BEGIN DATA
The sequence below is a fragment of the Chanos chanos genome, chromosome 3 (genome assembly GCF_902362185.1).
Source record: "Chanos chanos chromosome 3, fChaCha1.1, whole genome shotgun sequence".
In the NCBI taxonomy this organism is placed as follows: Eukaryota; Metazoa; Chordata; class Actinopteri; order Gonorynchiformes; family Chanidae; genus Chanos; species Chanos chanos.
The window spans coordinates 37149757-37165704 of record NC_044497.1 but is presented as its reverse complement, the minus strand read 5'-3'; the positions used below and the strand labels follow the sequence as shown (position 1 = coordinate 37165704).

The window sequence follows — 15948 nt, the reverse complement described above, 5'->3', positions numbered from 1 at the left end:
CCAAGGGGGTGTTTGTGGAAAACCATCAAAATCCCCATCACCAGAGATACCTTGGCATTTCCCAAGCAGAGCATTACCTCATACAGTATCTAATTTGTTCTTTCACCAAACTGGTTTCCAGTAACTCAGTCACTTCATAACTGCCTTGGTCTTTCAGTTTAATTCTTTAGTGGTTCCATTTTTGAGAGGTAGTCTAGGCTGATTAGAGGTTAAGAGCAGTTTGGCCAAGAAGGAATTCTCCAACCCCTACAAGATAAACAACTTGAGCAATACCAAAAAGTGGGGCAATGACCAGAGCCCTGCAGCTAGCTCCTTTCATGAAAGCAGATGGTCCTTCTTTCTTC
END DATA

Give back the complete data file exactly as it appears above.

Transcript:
The sequence below is a fragment of the Chanos chanos genome, chromosome 3 (genome assembly GCF_902362185.1).
Source record: "Chanos chanos chromosome 3, fChaCha1.1, whole genome shotgun sequence".
In the NCBI taxonomy this organism is placed as follows: Eukaryota; Metazoa; Chordata; class Actinopteri; order Gonorynchiformes; family Chanidae; genus Chanos; species Chanos chanos.
The window spans coordinates 37149757-37165704 of record NC_044497.1 but is presented as its reverse complement, the minus strand read 5'-3'; the positions used below and the strand labels follow the sequence as shown (position 1 = coordinate 37165704).

The window sequence follows — 15948 nt, the reverse complement described above, 5'->3', positions numbered from 1 at the left end:
CCAAGGGGGTGTTTGTGGAAAACCATCAAAATCCCCATCACCAGAGATACCTTGGCATTTCCCAAGCAGAGCATTACCTCATACAGTATCTAATTTGTTCTTTCACCAAACTGGTTTCCAGTAACTCAGTCACTTCATAACTGCCTTGGTCTTTCAGTTTAATTCTTTAGTGGTTCCATTTTTGAGAGGTAGTCTAGGCTGATTAGAGGTTAAGAGCAGTTTGGCCAAGAAGGAATTCTCCAACCCCTACAAGATAAACAACTTGAGCAATACCAAAAAGTGGGGCAATGACCAGAGCCCTGCAGCTAGCTCCTTTCATGAAAGCAGATGGTCCTTCTTTCTTC